FOR IMMEDIATE RELEASE
November 6, 2018
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COUNTY FUNDS FISH PASSAGE IMPROVEMENTS
FOR STEVENS CREEK
SAN JOSE – The Santa Clara County Board of Supervisors today voted unanimously to approve $7,500 in funding for improvements to fish passage barriers on Stevens Creek, ensuring the project will be fully funded and able to move forward.
“The environmental issues we face today require collaborative solutions, on efforts both large and small,” said Simitian. “This is an effort that should have a very real and immediate benefit to our local environment and the creatures that call it home.”
The Friends of Stevens Creek Trail have been studying ways to improve fish passage at barriers on Stevens Creek, and were awarded a grant to study eight passage barriers by the Santa Clara Valley Water District. One of the key findings in that study, completed in November of 2017, recommended removing a barrier at the Deep Cliff Golf Course in Cupertino.
Removal of the Deep Cliff Golf Course barrier would allow passage of juvenile steelhead trout in Stevens Creek during the rearing season, supporting the sustainability of a healthy population of steelhead trout.
The estimated total cost of the project is $176,850. The County’s funding adds to funding from the Santa Clara Valley Water District, the Cities of Cupertino, Sunnyvale, Mountain View, and Los Altos, and the Mid-Peninsula Regional Open Space District, as well as the Deep Cliff Golf Course and the Friends of Stevens Creek Trail.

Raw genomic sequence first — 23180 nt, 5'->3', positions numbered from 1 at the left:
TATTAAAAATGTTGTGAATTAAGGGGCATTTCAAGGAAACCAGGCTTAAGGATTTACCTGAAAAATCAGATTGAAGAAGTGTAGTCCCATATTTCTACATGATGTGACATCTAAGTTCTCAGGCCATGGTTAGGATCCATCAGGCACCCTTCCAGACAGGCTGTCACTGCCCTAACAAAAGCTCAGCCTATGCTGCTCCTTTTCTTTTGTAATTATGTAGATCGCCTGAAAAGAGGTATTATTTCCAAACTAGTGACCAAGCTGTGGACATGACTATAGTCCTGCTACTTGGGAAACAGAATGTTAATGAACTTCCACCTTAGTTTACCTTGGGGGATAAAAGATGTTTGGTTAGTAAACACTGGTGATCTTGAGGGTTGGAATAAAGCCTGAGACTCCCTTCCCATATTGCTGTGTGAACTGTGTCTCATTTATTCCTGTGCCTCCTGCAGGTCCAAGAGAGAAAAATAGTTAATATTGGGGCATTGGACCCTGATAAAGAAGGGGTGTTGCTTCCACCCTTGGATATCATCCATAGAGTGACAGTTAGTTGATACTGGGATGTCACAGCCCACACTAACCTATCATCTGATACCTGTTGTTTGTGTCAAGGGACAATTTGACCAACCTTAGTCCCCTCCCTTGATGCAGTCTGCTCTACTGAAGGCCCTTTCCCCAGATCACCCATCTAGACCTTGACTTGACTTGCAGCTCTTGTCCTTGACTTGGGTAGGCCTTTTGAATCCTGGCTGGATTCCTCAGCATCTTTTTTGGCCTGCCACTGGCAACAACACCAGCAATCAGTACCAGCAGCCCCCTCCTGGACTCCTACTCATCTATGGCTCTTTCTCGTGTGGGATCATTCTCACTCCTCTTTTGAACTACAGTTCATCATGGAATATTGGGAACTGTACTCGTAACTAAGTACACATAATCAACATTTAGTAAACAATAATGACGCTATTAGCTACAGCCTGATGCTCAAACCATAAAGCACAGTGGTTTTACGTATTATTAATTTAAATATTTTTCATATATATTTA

“Regional issues require regional solutions,” said Simitian. “This is something that affects folks all across the North County and West Valley, and I’m gratified to see so many communities come together to address it.”
Stevens Creek is a natural creek approximately more than 20 miles long that flows through Stevens Canyon and then through Cupertino, Los Altos, Sunnyvale, and Mountain View, on its way to join the San Francisco Bay. In Santa Clara County, Stevens Creek flows northeast from the 1,000-acre Stevens Creek County Park through Deep Cliff Golf Course, McClellan Ranch Park, and Sunnyvale. In Mountain View, it runs parallel to Highway 85 then it flows into the Bay between Moffett Field to the south and Shoreline Park to the north. Stevens Creek has been identified as a priority for steelhead population restoration by the Fisheries and Aquatic Habitat Collaborative Effort, which includes federal, state, and local stakeholders.
Simitian is a longtime advocate on environmental issues. During his time in the State Legislature, he served as Chair of the Senate Environmental Quality Committee, and authored bills on coastal and waterways protections, renewable energy, green chemistry, and water quality, among other issues.